Deja vu... NASA lost a bird not too long ago due to the same issue and I believe the same launch system (Taurus). Not a good day to be an Orbital shareholder.

Robert Pearlman
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posted 03-04-2011 07:28 AM     Click Here to See the Profile for Robert Pearlman   Click Here to Email Robert Pearlman     Edit/Delete Message   Reply w/Quote
That was NASA's Orbiting Carbon Observatory, or OCO, which also did not reach orbit because the Taurus launch vehicle fairing failed to separate upon command.

There were changes made to the fairing after the loss of OCO, so the nature of the two failures is not necessarily the same.

Robert Pearlman
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posted 03-04-2011 08:21 AM     Click Here to See the Profile for Robert Pearlman   Click Here to Email Robert Pearlman     Edit/Delete Message   Reply w/Quote
NASA release
NASA Creates Glory Satellite Mishap Investigation Board

NASA's Glory mission ended Friday after the spacecraft failed to reach orbit following its launch from Vandenberg Air Force Base in California.

NASA has begun the process of creating a Mishap Investigation Board to evaluate the cause of the failure. Telemetry indicated the fairing, a protective shell atop the satellite's Taurus XL rocket, did not separate as expected.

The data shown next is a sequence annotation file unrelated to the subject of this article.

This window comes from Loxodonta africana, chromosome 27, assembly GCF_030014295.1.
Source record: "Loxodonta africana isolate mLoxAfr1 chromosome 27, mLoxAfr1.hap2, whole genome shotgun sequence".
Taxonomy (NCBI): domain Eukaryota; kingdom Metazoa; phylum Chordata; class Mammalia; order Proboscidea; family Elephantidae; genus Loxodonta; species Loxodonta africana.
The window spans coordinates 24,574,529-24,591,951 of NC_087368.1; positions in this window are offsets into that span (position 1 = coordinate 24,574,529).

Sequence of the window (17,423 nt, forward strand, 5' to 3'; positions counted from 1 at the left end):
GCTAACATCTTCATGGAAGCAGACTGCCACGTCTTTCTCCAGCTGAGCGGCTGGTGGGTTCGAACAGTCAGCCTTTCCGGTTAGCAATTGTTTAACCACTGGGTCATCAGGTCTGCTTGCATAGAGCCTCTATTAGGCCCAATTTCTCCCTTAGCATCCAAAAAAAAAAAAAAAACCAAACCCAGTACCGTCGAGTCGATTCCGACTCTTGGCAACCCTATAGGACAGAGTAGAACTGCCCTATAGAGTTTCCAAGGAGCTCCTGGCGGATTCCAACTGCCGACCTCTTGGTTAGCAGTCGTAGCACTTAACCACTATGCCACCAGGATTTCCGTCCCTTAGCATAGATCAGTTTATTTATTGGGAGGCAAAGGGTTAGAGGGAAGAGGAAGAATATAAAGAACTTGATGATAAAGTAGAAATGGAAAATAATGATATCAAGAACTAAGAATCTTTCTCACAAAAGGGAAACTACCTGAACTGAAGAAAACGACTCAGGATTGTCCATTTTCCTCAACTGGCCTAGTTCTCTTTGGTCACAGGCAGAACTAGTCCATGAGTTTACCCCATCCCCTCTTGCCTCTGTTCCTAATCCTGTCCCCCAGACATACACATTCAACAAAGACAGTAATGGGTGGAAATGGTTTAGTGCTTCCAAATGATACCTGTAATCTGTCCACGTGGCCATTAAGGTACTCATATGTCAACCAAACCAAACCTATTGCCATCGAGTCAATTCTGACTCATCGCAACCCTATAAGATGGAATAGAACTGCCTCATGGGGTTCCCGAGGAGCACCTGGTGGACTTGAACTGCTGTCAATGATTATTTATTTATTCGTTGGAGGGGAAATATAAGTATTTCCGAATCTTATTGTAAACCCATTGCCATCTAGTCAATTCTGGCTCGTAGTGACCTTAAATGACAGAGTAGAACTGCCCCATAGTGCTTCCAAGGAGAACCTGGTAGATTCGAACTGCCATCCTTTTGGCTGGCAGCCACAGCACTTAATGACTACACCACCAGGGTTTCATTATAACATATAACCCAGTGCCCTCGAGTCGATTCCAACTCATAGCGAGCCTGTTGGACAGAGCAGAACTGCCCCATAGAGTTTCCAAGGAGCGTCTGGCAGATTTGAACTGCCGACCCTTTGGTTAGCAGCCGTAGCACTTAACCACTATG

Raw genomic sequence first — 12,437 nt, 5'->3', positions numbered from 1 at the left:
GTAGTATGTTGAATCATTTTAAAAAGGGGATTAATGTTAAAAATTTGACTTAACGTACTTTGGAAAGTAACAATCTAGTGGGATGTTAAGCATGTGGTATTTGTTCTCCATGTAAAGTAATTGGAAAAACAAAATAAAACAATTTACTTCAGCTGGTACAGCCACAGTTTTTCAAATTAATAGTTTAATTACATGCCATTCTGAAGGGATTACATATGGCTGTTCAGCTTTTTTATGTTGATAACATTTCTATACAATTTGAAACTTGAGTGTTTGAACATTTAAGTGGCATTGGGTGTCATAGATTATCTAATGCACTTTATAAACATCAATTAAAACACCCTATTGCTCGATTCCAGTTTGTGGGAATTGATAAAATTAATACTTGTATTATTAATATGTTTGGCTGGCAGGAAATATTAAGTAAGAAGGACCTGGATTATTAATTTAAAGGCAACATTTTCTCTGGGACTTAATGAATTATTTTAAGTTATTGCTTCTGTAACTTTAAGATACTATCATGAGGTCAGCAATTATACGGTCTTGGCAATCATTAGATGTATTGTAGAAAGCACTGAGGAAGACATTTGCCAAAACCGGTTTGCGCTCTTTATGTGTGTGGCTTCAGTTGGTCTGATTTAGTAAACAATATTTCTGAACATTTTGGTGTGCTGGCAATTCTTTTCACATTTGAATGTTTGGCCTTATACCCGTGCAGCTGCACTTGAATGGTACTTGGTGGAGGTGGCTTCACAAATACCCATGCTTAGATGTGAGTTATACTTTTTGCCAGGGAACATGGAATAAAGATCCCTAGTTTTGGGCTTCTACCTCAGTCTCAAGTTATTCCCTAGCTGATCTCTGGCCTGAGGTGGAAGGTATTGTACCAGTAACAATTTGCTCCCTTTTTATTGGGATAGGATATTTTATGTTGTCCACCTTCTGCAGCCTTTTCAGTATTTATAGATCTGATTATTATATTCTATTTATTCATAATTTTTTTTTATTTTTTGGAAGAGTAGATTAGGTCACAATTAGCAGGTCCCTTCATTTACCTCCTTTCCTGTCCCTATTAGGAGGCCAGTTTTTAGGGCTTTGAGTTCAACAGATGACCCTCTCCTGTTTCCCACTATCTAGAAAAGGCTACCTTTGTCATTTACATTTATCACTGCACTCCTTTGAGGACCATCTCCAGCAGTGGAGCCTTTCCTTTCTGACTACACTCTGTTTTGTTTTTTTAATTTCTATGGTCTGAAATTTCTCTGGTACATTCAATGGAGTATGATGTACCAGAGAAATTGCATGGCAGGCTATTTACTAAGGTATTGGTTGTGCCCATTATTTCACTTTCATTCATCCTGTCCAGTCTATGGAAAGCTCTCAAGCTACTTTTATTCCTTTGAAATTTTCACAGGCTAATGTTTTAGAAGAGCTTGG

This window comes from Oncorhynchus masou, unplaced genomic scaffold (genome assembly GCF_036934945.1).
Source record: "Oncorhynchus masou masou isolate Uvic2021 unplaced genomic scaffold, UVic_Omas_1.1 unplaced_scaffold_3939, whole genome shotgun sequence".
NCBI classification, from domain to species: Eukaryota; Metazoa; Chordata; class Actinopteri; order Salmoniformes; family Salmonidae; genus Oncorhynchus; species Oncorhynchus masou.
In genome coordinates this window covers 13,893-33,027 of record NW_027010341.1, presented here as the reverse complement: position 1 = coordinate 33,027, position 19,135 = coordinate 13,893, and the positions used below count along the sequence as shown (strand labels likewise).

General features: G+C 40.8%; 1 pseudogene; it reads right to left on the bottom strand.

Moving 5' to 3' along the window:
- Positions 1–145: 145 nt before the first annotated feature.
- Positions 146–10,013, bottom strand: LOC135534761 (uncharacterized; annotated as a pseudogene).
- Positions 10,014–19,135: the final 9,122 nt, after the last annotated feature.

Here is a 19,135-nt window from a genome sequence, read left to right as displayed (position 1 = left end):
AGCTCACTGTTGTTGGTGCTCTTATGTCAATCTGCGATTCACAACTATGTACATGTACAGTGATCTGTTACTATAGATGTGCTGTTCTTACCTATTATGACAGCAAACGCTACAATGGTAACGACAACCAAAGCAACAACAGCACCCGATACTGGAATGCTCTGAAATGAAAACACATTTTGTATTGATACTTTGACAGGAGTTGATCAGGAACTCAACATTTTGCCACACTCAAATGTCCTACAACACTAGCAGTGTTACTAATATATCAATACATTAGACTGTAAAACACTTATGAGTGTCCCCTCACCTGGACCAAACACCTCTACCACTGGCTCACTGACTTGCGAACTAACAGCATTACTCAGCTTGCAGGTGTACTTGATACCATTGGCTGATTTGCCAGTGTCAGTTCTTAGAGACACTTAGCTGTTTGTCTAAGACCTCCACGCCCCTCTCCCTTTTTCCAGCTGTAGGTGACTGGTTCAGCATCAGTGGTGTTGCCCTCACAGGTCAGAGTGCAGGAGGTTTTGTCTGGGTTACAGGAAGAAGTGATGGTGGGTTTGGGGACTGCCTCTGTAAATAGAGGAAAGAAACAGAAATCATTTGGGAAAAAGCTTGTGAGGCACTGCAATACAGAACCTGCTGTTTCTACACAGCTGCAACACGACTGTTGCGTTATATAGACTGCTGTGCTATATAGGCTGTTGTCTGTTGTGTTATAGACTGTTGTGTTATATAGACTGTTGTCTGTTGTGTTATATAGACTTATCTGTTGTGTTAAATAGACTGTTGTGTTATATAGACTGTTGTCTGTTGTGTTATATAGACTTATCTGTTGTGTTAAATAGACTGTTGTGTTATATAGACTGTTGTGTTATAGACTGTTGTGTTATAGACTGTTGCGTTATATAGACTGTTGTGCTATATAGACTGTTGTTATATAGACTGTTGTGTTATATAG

The launch proceeded as planned from its liftoff at 5:09 a.m. EST through the ignition of the Taurus XL's second stage. However, the fairing failure occurred during the second stage engine burn. It is likely the spacecraft fell into the South Pacific, although the exact location is not yet known.

NASA's previous launch attempt of an Earth science spacecraft, the Orbiting Carbon Observatory onboard a Taurus XL on Feb. 24, 2009, also failed to reach orbit when the fairing did not separate.

NASA's Orbiting Carbon Observatory Mishap Investigation Board reviewed launch data and the fairing separation system design, and developed a corrective action plan. The plan was implemented by Taurus XL manufacturer Orbital Sciences Corporation. In October 2010, NASA's Flight Planning Board confirmed the successful closure of the corrective actions.

The Glory Earth-observing satellite was intended to improve our understanding of how the sun and tiny atmospheric particles called aerosols affect Earth's climate.

Go4Launch
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Posts: 400
From: Bethesda, MD
Registered: Jul 2003

posted 03-04-2011 09:05 AM     Click Here to See the Profile for Go4Launch   Click Here to Email Go4Launch     Edit/Delete Message   Reply w/Quote
quote:
Originally posted by SpaceAholic:
Not a good day to be an Orbital shareholder.
Indeed -- Orbital off almost 8 percent this morning... Ouch.

Fezman92
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From: New Jersey, USA
Registered: Mar 2010

posted 03-04-2011 11:23 AM     Click Here to See the Profile for Fezman92   Click Here to Email Fezman92     Edit/Delete Message   Reply w/Quote
That's a real shame. I followed this mission and was really hoping to see what data it would collect.

Blackarrow
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Posts: 2024
From: Belfast, United Kingdom
Registered: Feb 2002